By remaking core processes, intelligent workflows have the potential to transform an enterprise from the inside out.

Make the investment in your people, technologies, and platforms now, and lay the foundation for long-term success and innovation.

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Intelligent workflows 101: How to solve your data management problems

By Rajesh Chopra and Anita Karlsson-Dion

Here's how CFOs can use intelligent workflows

Learn more about intelligent workflows

Faced with intense competition and falling profit margins, companies are continually looking to streamline their cost of back office operations. Over the years, organizations have been able to optimize their finance cost structure by consolidating functions in shared services centers, or by migrating to more cost-effective off-shore operating models while leveraging automation to digitize transaction data.

Finance organizations are now facing a new challenge: managing high volumes of data and integrating those various data sources to drive business insights.

By creating intelligent workflows, CFOs are able to harmonize emerging technologies in the back, middle, and front end of the office and curate their business’ data.

Curating your business’ data for greater insights

Cognitive and AI-enabled technologies allow companies to manage their data challenges while augmenting and enhancing human expertise. These technologies drive new problem-solving techniques which improve productivity and open up new ideas.

Cognitive computing and AI are enabling finance departments to become strategic advisors, turning CFOs into reinventors.

In IBM's recent global c-suite study, 29 percent of the 2,102 CFOs surveyed fell into the “reinventor” category, an elite group. Additionally, 79 percent of the reinventors in our survey enjoyed high revenue growth, and 70 percent of them grew revenue from their existing businesses while identifying new organic growth opportunities.

Our studies show that finance departments that outperform the rest understand the importance of properly leveraging both financial and non-financial data sources to drive valuable business insights. For instance, a national retail company is using local weather data to better forecast demand in weather-related products and prevent stock-outs. In addition, a global logistics company is improving its operating costs by monitoring external data sources such as geo-political information, oil pricing and trade shifts.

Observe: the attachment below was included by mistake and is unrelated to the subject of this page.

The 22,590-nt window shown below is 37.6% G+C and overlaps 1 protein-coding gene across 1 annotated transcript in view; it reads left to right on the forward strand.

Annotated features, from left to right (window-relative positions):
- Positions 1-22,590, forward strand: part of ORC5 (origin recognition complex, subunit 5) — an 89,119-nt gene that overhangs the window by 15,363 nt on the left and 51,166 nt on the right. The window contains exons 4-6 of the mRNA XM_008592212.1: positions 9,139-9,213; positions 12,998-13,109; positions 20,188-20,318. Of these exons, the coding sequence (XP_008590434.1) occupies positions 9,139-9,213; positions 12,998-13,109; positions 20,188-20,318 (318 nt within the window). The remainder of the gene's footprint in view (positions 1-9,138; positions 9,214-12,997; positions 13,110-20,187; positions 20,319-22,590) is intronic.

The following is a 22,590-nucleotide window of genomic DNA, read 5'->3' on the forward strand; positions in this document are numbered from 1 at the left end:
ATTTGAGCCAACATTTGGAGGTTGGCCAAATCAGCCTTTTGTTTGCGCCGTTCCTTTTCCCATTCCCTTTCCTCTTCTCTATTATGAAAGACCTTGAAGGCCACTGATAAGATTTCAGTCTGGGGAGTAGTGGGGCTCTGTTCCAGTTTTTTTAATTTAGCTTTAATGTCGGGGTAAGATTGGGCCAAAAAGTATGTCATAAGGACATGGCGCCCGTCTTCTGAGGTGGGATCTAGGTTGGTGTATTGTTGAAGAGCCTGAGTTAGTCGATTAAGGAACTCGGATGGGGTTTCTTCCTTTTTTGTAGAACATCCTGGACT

Many organizations struggle with poorly integrated data. Business stakeholders either cannot find the right data or cannot trust the data they find. They also face industry regulations that hinder self-service and data democratization.

Many companies try to fix their data through labor-intensive tasks ranging from writing custom programs to global replace functions. This creates productivity issues in finance shared services centers.

In addition, to address data management challenges, cognitive business process services can also improve financial operation efficiency and effectiveness by applying emerging technologies. These include:

  • Automation: Technologies such as cognitive robotic process automation (C-RPA) use machine learning and automation capabilities to speed up time-consuming tasks such as payroll and invoice processing. In the c-suite study, IBM found that 25 percent of reinventor CFOs were likely to invest in RPA technology to further their strategic goals, compared to just 15 percent of other CFOs.
  • Blockchain: Decentralized ledgers create an immutable record of transactions across many internal departments or external partners. Leveraging blockchain in the accounts payable workflow, for instance, addresses the root cause of high invoice processing costs while reducing invoice exceptions and payment delays.
  • Cognitive/Artificial Intelligence (AI) Assets: Finance organizations can automate complex transactions by using cognitive/AI applications. For example, accounts payable professionals use cognitive invoice data capture and cognitive agent assist solutions to find and analyze data in real time. Assets like these are driven by a range of AI technologies including natural language processing and deep learning.
  • Cognitive Analytics: Cognitive analytics solutions enable companies to derive new insights from their data to answer tough business problems, uncover patterns and pursue breakthrough ideas. For example, IBM's Cognitive Collections Platform uses Watson APIs and advanced analytics to optimize decision-making and enhance the customer experience in invoice-to-cash processes. Its predictive capabilities can help CFOs forecast the impact company activities will have on revenue.

Cognitive business process services in action

We are now seeing significant growth in adoption of cognitive business services within finance organizations. Although most organizations are still focused on cognitive automation, blockchain is gaining ground in finance. This emerging technology can be used to support inter-company transaction processing, deductions management, invoicing and contracts management.

Cognitive business services are also effectively addressing challenges such as integrating large volumes of financial and non-financial data, reducing complex transaction cycle time, improving the quality of information to drive business insights, and enabling collaboration across the enterprise and business ecosystem.

The following case studies help illuminate how intelligent workflows drive results.